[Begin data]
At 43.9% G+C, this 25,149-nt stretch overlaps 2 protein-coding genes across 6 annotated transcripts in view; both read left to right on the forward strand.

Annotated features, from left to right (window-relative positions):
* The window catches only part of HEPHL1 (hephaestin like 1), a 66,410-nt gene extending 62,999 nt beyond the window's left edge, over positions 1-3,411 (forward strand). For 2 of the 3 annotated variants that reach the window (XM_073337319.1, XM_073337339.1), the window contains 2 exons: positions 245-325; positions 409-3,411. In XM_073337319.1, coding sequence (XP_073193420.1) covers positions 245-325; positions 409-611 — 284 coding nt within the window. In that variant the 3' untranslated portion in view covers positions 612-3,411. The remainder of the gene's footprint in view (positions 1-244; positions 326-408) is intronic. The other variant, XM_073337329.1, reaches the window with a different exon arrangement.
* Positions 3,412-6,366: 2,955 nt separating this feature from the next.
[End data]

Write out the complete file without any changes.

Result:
At 43.9% G+C, this 25,149-nt stretch overlaps 2 protein-coding genes across 6 annotated transcripts in view; both read left to right on the forward strand.

Annotated features, from left to right (window-relative positions):
* The window catches only part of HEPHL1 (hephaestin like 1), a 66,410-nt gene extending 62,999 nt beyond the window's left edge, over positions 1-3,411 (forward strand). For 2 of the 3 annotated variants that reach the window (XM_073337319.1, XM_073337339.1), the window contains 2 exons: positions 245-325; positions 409-3,411. In XM_073337319.1, coding sequence (XP_073193420.1) covers positions 245-325; positions 409-611 — 284 coding nt within the window. In that variant the 3' untranslated portion in view covers positions 612-3,411. The remainder of the gene's footprint in view (positions 1-244; positions 326-408) is intronic. The other variant, XM_073337329.1, reaches the window with a different exon arrangement.
* Positions 3,412-6,366: 2,955 nt separating this feature from the next.